Obviously a mixed bag as a player – 44 games is not a massive tally (but is also 44 more than I’ve played). AFL would consider it a resounding success. That he was able to reach a level of sufficient competence and have the after the siren moment puts into the mind of every athletically talented kid in NSW and Qld that Aussie Rules is a viable option.

    The league player I would have loved to see give Aussie Rules a go is Billy Slater. I reckon he would be an amazing in and under / line breaking midfielder.

  4. According to Gillon (Gilligan works better) he made an “extraordinary contribution.” Apparently, he once kicked a goal. At one point during his AFL career he nearly reached an acceptable level of fitness.

    I guess a stand will soon be named in his honour.

  5. Yet another AFL recruit for rugby!

    He move will necessitate Issy moving to the wing for the Wallabies.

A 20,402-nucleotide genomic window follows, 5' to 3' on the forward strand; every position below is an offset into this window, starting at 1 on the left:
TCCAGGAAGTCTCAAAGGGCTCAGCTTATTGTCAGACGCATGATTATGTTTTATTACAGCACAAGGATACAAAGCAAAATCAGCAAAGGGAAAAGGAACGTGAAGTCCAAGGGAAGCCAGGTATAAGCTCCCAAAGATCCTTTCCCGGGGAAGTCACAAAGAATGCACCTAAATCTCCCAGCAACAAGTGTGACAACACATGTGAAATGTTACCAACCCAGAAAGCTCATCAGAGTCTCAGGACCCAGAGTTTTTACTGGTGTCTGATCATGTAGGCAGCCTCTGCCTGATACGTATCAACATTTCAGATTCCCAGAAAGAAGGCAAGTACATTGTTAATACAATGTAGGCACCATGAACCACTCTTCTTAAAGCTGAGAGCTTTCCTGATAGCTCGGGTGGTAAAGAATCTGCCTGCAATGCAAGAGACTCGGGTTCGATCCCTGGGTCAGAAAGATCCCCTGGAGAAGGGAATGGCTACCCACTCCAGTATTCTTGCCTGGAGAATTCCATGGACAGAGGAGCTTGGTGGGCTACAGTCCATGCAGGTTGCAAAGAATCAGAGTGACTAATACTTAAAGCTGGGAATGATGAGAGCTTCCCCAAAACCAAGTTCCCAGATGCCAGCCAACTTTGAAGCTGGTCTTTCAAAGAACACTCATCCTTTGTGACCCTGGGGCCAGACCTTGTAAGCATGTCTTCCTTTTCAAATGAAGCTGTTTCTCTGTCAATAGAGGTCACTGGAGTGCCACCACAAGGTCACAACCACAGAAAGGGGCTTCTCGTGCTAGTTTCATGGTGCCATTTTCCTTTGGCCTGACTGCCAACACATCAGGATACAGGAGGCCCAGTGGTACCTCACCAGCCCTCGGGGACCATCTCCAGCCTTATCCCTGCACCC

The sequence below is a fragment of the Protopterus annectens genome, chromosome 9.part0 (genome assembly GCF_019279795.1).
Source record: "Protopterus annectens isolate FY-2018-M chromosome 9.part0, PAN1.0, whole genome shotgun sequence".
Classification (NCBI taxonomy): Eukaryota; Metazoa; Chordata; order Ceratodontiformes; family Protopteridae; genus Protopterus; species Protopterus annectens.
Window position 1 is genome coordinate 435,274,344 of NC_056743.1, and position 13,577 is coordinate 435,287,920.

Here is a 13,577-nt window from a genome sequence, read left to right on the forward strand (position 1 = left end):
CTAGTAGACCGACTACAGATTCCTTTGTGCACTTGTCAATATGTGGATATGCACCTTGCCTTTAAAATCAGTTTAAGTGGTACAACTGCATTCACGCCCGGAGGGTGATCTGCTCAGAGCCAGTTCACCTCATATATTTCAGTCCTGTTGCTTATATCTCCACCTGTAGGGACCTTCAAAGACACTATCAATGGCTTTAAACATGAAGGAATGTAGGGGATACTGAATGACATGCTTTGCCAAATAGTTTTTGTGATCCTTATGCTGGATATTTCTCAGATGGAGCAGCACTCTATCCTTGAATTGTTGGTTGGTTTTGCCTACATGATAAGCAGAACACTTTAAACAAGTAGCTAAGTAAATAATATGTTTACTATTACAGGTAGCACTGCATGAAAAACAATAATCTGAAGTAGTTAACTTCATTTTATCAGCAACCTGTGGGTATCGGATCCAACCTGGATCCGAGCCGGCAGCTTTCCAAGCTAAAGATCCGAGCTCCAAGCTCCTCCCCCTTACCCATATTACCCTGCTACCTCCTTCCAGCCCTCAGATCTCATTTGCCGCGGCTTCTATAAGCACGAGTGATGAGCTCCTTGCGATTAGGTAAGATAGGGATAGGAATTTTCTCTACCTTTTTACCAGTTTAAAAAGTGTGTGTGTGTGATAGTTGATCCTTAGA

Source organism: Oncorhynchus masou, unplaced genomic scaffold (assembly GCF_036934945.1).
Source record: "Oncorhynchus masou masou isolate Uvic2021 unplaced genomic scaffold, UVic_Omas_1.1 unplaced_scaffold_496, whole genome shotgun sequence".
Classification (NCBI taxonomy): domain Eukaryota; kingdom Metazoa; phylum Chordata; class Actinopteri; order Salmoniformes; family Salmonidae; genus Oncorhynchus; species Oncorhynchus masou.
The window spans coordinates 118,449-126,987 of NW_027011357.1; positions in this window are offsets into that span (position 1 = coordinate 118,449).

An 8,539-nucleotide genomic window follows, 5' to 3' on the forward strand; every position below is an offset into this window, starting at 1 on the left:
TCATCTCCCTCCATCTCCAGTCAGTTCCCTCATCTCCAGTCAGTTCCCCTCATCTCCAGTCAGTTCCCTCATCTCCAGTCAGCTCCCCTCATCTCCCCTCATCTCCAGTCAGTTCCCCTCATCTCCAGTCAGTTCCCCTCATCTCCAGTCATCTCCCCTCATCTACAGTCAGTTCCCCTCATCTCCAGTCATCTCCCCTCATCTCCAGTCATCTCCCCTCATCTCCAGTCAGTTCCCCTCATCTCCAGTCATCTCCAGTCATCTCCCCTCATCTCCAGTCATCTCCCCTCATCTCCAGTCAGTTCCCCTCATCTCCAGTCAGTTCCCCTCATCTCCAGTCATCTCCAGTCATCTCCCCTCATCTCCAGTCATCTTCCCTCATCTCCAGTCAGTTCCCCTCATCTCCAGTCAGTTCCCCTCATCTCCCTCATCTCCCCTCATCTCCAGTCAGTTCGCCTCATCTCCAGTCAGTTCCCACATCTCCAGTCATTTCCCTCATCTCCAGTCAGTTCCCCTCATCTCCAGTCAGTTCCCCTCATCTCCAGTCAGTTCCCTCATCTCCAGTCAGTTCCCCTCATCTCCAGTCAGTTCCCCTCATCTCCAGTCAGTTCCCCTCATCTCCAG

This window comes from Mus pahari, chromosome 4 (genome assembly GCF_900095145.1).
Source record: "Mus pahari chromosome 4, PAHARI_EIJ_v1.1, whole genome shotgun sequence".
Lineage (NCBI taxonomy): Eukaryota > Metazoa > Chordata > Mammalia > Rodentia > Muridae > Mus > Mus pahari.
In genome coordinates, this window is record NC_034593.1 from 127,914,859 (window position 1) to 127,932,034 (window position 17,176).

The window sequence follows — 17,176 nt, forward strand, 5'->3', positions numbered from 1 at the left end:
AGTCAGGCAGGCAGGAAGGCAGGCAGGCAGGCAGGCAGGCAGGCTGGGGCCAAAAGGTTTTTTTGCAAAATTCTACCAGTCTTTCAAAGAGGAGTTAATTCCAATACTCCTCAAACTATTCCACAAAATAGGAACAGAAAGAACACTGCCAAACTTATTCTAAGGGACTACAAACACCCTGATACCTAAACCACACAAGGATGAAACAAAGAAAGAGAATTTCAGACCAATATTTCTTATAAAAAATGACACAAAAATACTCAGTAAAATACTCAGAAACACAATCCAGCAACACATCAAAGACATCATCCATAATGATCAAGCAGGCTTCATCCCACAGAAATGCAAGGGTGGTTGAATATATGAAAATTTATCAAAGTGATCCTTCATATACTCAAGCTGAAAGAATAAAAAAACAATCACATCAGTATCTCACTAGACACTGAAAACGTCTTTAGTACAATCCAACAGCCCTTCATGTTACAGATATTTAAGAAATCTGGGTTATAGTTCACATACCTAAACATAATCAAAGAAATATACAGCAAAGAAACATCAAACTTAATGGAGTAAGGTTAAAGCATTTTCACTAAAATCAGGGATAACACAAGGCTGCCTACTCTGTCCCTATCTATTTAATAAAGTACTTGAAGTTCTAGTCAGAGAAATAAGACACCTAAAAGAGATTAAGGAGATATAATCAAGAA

Both boys went well playing footy.

    Saw Issy play for the Giants against the Pies – he smashed Cameron Wood in the ruck. Wood was just like a railway cup of tea – big and weak.

  6. Barkly St End says

    Special K did ok.

    he has two moments for the highlight reels, which is more than most of us.

    He was quite good with his hands at knee level, hopeless,in the air.

    By his own admission, genes were not on his side, he never had the tank to run out a full game.

    It’s fair to say he would never have played a game with anyone else, but given where he came from, he leaves our game with his head held high, he mixed it, and that’s good enough.